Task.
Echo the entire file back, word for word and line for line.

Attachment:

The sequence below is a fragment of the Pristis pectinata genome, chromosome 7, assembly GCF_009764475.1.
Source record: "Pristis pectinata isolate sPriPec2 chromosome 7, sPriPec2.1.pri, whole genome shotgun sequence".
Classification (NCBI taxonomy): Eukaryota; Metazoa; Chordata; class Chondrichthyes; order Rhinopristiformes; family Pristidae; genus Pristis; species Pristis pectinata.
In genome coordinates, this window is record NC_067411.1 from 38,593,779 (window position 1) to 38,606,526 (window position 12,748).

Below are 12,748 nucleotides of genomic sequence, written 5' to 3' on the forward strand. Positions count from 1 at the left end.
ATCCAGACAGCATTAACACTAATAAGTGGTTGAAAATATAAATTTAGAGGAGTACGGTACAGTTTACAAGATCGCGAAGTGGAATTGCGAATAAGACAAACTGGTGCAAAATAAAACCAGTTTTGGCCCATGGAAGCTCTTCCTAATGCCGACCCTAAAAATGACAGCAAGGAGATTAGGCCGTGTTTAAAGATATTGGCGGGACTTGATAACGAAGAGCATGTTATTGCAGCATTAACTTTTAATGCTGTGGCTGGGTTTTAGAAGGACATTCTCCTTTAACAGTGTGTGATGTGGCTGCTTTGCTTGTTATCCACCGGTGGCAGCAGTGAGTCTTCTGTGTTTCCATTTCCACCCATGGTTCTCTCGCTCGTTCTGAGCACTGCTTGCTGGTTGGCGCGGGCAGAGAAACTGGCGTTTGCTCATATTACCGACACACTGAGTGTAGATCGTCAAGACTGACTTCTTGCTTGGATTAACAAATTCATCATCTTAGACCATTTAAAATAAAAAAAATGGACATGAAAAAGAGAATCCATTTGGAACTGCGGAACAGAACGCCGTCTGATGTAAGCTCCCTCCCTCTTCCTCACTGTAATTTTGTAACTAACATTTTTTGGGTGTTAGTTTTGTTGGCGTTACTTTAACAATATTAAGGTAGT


The sequence below is a fragment of the Pristis pectinata genome, chromosome 7, assembly GCF_009764475.1.
Source record: "Pristis pectinata isolate sPriPec2 chromosome 7, sPriPec2.1.pri, whole genome shotgun sequence".
Classification (NCBI taxonomy): Eukaryota; Metazoa; Chordata; class Chondrichthyes; order Rhinopristiformes; family Pristidae; genus Pristis; species Pristis pectinata.
In genome coordinates, this window is record NC_067411.1 from 38,593,779 (window position 1) to 38,606,526 (window position 12,748).

Below are 12,748 nucleotides of genomic sequence, written 5' to 3' on the forward strand. Positions count from 1 at the left end.
ATCCAGACAGCATTAACACTAATAAGTGGTTGAAAATATAAATTTAGAGGAGTACGGTACAGTTTACAAGATCGCGAAGTGGAATTGCGAATAAGACAAACTGGTGCAAAATAAAACCAGTTTTGGCCCATGGAAGCTCTTCCTAATGCCGACCCTAAAAATGACAGCAAGGAGATTAGGCCGTGTTTAAAGATATTGGCGGGACTTGATAACGAAGAGCATGTTATTGCAGCATTAACTTTTAATGCTGTGGCTGGGTTTTAGAAGGACATTCTCCTTTAACAGTGTGTGATGTGGCTGCTTTGCTTGTTATCCACCGGTGGCAGCAGTGAGTCTTCTGTGTTTCCATTTCCACCCATGGTTCTCTCGCTCGTTCTGAGCACTGCTTGCTGGTTGGCGCGGGCAGAGAAACTGGCGTTTGCTCATATTACCGACACACTGAGTGTAGATCGTCAAGACTGACTTCTTGCTTGGATTAACAAATTCATCATCTTAGACCATTTAAAATAAAAAAAATGGACATGAAAAAGAGAATCCATTTGGAACTGCGGAACAGAACGCCGTCTGATGTAAGCTCCCTCCCTCTTCCTCACTGTAATTTTGTAACTAACATTTTTTGGGTGTTAGTTTTGTTGGCGTTACTTTAACAATATTAAGGTAGT